Irish offense stalls in second half vs. Virginia Tech
Elizabeth Greason | Monday, November 21, 2016
Malik Zaire entered the game with seconds left on the clock, just as the Irish crossed into Virginia Tech territory, and completed a pass to sophomore wide receiver Equanimeous St. Brown to pick up a first down as time expired, sealing Notre Dame’s 34-31 loss to the Hokies (8-3).
But let’s rewind to the end of the first half.
The Irish had a 24-14 lead, and had led by as much as 17. Junior quarterback DeShone Kizer had completed 13 of 18 passing attempts and tallied 199 passing yards. Notre Dame had scored on four of its six drives, dominating the Hokies offensively.
As the final score exhibits, the second half could not have been more different for the Irish offense, which Irish head coach Brian Kelly noted in his post-game press conference.
“You know, [it was] really a tale of two halves,” Kelly said. “ … Obviously offensively, we got it going very well in the first half; in the second half we weren’t as sharp.”
Compared to his stellar first half, Kizer went just 3-for-15 as the Irish struggled to hold on to catchable balls. Notre Dame went three-and-out four times in the closing half, failing to build any sort of momentum or move the ball against the Virginia Tech defense. The Irish scored once and punted five times, picking up just seven first downs in the half.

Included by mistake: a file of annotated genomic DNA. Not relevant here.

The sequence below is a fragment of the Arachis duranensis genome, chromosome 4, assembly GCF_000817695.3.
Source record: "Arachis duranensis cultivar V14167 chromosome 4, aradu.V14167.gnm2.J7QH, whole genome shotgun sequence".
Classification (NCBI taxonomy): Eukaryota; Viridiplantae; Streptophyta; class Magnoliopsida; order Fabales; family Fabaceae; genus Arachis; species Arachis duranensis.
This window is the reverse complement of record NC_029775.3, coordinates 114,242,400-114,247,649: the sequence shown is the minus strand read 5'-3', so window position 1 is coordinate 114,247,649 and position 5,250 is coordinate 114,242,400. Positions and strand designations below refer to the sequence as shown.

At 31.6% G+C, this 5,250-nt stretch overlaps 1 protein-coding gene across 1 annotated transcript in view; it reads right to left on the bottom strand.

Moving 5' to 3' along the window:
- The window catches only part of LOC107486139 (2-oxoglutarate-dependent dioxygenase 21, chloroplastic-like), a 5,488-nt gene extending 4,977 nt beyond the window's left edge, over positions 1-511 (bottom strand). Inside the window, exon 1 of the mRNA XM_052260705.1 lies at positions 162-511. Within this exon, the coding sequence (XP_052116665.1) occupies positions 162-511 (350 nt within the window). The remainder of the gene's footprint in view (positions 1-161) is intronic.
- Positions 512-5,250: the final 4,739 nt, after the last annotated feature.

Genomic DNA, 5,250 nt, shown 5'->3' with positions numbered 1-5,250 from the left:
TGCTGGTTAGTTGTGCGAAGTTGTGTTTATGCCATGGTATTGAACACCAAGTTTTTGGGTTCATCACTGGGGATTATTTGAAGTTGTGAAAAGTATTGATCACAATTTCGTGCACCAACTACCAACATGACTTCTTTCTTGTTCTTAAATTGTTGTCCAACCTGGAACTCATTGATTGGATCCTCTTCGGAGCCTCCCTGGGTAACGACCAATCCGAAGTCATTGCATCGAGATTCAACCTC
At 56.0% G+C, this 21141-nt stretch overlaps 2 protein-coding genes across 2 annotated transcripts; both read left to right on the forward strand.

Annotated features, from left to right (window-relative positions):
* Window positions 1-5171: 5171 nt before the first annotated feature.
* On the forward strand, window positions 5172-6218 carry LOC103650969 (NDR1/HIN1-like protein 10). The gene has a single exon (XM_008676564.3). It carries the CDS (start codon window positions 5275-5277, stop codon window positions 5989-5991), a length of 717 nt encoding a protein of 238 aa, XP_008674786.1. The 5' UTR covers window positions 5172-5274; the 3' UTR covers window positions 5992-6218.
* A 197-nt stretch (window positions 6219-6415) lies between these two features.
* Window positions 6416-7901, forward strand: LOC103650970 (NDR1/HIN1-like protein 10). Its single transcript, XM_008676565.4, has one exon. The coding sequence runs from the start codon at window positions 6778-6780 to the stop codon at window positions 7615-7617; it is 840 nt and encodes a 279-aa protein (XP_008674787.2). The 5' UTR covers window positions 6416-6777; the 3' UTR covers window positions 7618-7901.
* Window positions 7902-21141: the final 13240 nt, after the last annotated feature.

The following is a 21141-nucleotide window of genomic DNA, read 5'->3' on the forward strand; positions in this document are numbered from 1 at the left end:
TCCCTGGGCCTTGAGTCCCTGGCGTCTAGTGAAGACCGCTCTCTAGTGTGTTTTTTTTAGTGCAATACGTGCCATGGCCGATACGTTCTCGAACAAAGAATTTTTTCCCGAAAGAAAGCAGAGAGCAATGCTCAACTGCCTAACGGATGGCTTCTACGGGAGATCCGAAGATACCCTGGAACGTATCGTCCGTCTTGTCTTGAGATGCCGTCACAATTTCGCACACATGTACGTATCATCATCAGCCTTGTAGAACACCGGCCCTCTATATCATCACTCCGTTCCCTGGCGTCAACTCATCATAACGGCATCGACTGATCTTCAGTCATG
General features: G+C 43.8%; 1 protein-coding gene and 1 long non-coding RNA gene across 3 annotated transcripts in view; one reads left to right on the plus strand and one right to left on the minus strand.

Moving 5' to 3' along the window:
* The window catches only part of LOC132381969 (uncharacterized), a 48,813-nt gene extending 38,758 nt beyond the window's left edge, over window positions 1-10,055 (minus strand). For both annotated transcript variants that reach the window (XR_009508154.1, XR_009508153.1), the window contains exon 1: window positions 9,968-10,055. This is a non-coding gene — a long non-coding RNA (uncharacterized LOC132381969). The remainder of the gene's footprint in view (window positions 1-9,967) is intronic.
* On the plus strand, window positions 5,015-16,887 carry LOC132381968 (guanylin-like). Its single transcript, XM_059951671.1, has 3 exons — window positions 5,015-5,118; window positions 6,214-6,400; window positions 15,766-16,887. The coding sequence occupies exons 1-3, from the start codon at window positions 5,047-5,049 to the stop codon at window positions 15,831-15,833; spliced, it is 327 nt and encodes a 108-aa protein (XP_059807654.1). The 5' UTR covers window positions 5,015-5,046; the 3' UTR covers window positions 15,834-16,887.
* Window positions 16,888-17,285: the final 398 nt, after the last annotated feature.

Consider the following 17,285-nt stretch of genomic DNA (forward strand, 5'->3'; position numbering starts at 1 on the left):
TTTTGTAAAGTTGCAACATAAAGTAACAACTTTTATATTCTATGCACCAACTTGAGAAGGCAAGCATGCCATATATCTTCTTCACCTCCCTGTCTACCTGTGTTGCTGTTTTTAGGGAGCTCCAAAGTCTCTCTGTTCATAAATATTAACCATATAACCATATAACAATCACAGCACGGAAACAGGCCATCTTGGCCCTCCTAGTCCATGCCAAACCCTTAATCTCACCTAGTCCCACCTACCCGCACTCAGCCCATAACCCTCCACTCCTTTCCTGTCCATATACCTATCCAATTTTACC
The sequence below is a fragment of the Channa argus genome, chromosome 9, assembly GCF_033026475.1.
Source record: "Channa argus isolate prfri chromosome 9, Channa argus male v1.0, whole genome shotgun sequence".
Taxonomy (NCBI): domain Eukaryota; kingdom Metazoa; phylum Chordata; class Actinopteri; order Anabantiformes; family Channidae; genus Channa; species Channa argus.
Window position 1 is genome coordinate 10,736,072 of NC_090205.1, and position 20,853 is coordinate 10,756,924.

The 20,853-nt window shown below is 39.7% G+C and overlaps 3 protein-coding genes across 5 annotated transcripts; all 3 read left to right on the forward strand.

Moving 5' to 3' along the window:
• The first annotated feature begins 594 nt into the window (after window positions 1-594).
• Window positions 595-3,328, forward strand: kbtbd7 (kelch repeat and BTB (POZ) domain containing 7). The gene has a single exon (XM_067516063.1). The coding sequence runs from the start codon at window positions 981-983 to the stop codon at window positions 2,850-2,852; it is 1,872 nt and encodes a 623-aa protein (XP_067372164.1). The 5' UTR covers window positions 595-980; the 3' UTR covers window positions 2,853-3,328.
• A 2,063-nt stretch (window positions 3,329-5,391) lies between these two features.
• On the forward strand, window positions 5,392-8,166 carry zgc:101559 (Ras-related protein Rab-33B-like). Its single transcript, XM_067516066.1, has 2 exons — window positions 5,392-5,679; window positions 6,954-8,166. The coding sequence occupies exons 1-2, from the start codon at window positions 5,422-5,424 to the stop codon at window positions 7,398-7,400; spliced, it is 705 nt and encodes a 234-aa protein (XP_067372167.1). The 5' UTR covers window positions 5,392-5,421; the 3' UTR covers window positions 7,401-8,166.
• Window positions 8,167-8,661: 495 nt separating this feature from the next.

While Kelly could not pinpoint what stifled the offense in the second half, he felt that simple mistakes got the best of his team.
“We had some balls that were catchable that we didn’t catch,” Kelly said. “You know, I just don’t think we executed quite as well offensively. … I thought we weren’t as sharp in the second half as we were in the first half. … We had some opportunities that we missed in terms of throws. We had some catches that we didn’t make. I don’t know that there is one thing. … I think there are a lot of different things.